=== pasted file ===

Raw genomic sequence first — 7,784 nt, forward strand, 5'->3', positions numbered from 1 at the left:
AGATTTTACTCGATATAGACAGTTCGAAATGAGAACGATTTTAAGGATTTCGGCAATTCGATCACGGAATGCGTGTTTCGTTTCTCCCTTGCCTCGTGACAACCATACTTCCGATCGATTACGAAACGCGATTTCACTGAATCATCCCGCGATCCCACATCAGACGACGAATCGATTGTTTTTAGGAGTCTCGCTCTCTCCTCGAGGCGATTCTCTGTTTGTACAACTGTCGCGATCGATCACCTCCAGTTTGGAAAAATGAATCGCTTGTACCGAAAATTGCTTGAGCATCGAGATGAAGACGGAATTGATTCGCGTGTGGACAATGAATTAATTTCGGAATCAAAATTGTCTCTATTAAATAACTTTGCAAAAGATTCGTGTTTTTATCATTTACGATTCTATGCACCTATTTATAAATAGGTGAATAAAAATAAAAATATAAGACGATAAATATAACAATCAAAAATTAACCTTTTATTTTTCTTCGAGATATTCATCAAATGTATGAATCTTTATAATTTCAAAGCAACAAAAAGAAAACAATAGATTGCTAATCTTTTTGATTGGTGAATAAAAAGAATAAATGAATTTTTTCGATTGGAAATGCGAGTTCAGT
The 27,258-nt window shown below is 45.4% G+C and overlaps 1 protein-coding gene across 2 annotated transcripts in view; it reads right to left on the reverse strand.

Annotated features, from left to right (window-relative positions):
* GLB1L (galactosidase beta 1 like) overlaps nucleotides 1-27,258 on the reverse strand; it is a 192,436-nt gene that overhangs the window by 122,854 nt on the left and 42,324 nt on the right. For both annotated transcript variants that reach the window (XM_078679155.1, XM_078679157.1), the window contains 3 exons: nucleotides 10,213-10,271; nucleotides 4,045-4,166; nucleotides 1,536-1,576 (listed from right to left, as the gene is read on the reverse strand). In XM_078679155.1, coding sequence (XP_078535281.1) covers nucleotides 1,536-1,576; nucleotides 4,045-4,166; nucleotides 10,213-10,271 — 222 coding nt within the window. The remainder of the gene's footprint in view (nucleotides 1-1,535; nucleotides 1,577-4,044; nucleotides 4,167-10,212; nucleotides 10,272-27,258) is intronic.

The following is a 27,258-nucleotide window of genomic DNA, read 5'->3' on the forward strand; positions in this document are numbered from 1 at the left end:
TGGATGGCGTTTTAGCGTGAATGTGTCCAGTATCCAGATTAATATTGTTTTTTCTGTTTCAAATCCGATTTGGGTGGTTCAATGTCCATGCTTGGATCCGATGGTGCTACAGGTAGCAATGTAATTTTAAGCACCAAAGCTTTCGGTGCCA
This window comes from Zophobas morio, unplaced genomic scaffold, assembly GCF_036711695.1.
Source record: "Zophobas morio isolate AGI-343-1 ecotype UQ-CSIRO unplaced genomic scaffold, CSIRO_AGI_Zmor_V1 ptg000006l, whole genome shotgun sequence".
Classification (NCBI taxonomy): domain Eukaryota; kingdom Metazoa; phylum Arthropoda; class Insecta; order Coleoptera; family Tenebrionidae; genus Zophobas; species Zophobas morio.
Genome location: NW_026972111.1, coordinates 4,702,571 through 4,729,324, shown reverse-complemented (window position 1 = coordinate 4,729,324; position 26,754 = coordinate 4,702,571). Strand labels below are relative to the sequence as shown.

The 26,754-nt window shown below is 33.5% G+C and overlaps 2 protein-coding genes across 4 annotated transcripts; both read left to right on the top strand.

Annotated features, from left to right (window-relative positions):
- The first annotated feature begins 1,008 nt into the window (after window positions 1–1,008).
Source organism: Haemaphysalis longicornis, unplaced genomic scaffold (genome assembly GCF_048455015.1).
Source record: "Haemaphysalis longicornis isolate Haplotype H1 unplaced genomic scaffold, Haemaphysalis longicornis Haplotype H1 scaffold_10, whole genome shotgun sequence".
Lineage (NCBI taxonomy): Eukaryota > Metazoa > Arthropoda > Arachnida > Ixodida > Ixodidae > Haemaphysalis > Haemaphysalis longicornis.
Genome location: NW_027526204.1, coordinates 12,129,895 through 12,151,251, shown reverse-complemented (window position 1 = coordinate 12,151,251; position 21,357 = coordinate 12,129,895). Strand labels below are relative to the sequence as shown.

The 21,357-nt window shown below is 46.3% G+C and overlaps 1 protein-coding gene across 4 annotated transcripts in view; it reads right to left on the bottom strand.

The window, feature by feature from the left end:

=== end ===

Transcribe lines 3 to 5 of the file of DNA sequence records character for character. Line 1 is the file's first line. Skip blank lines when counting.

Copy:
The 27,258-nt window shown below is 45.4% G+C and overlaps 1 protein-coding gene across 2 annotated transcripts in view; it reads right to left on the reverse strand.

Annotated features, from left to right (window-relative positions):
* GLB1L (galactosidase beta 1 like) overlaps nucleotides 1-27,258 on the reverse strand; it is a 192,436-nt gene that overhangs the window by 122,854 nt on the left and 42,324 nt on the right. For both annotated transcript variants that reach the window (XM_078679155.1, XM_078679157.1), the window contains 3 exons: nucleotides 10,213-10,271; nucleotides 4,045-4,166; nucleotides 1,536-1,576 (listed from right to left, as the gene is read on the reverse strand). In XM_078679155.1, coding sequence (XP_078535281.1) covers nucleotides 1,536-1,576; nucleotides 4,045-4,166; nucleotides 10,213-10,271 — 222 coding nt within the window. The remainder of the gene's footprint in view (nucleotides 1-1,535; nucleotides 1,577-4,044; nucleotides 4,167-10,212; nucleotides 10,272-27,258) is intronic.